A master's degree in music can help you excel in various careers in the music and entertainment industry, as well as in other fields like education. Here we discuss some of the career options for those who graduate with a master's degree in music.
Careers for Those with a Master's in Music
|Job Title||Median Salary (2016)*||Job Growth (2014-2024)*|
|Music Directors||$40,955**||3% (for all music directors and composers)|
|Composers||$58,555**||3% (for all music directors and composers)|
|Musicians and Singers||$25.14 hourly||3%|
|Postsecondary Music Teachers||$68,650 (for all postsecondary music, art and drama teachers)||11% (for all postsecondary music, art and drama teachers)|
|High School Music Teachers||$58,030||6%|
Source: *U.S. Bureau of Labor Statistics, **PayScale.com
Find schools that offer these popular programs
- Music Composition and Theory
- Music History and Literature
- Music Merchandising and Management
- Music Pedagogy
- Music Performing
- Musical Conducting
- Musicology and Ethnomusicology
- Piano and Organ
- Stringed Instruments
- Voice and Opera
A master's degree in music helps prepare a music director, or conductor, to lead different musical groups during performances. Music directors practice signaling and conducting their choirs, orchestras or bands to prepare for live or recorded performances. They are also responsible for auditioning new performers and choosing soloists for performances. Some music directors may be involved in fundraising efforts for their musical group.
Composers could use their master's degree in music to write and create music for musical groups. Although a master's degree is not usually required for composers, those who choose to specialize in composing classical music do need a master's. Composers may also study different kinds of music to get ideas for their projects, or rearrange existing music to make a new piece. They are also the ones who create original music and scores for movies or television shows.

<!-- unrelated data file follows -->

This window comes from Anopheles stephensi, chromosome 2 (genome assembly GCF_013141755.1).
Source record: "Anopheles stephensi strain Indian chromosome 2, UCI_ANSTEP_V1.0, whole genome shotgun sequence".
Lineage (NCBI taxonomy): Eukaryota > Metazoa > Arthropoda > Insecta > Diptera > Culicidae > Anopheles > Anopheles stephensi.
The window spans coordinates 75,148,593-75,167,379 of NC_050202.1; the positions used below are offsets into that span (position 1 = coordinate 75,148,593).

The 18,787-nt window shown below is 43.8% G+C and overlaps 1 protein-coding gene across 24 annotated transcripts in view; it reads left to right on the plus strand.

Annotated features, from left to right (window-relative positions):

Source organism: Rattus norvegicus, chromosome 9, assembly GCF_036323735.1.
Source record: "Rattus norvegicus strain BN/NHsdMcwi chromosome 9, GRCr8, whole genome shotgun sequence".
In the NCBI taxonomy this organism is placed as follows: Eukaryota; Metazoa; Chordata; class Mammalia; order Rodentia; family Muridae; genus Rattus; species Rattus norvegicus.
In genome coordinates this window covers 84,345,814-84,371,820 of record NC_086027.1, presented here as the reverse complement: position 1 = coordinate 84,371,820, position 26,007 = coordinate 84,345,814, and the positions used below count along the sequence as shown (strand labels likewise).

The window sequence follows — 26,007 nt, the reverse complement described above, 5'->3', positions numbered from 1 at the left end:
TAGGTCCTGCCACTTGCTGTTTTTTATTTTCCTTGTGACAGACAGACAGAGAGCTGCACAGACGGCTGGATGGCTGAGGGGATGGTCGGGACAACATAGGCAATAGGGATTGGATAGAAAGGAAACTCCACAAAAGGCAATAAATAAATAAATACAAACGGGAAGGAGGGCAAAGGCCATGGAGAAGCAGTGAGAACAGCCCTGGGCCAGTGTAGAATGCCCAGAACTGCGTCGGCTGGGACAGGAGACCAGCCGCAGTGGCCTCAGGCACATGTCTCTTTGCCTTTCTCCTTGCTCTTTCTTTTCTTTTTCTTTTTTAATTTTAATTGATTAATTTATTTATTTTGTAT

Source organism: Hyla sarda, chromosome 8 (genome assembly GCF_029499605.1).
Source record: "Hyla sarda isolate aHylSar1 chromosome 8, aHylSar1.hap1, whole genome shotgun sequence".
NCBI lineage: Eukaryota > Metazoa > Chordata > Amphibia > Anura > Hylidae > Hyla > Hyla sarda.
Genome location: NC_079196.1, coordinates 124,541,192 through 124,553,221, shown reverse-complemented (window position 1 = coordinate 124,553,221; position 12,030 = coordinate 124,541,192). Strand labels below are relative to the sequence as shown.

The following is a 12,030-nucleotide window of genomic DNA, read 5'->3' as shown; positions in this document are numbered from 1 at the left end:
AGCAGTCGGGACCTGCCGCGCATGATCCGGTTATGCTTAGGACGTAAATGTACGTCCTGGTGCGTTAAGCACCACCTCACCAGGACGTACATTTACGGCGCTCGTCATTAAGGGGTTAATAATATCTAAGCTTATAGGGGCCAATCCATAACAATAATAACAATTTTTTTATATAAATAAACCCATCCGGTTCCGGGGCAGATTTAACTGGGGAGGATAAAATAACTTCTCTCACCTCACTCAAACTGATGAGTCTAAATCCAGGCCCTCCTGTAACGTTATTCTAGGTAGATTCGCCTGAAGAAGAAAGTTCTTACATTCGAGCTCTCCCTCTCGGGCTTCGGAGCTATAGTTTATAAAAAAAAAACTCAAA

Musicians and Singers
A master's degree in music is not required to be a musician or singer, but many choose to pursue one to further develop their skills. These artists may specialize in performing a particular type of style, like jazz, rock, country, hip-hop or classical with their instruments and/or voices. Some may have the opportunity to record their music in a recording studio, or they may travel for live performances at different venues. They often need to practice extensively in order to deliver the best performance possible, and they could be required to audition for particular performance opportunities or positions in musical groups.
Postsecondary Music Teachers
Although many postsecondary teachers need a Ph.D., some institutions may only require a master's degree to teach students in their area of expertise, especially in the fine arts. Music teachers at this level are responsible for teaching courses in their particular specialty, whether it be singing, music theory or playing a particular instrument. This requires them to plan their curriculum, design assignments and grade assessments. Postsecondary teachers may be asked to conduct research in their field and serve on various committees for the institution.
High School Music Teachers
High school music teachers may be required to hold a master's degree in some states, and those who teach music are no exception. High school music teachers may be hired to teach band, choir, orchestra or studies in a particular instrument. They prepare their lessons, assignments and assessments to challenge students and help them improve their skills. As a high school faculty member, they are likely to have additional responsibilities, such as communicating with parents and monitoring students' activities during free time.
Several jobs in the fields of entertainment and education require or utilize the knowledge obtained through a master's in music. Whether performing, conducting, writing or teaching music, graduates with a master's in music can use their advanced skills in the field to further their career.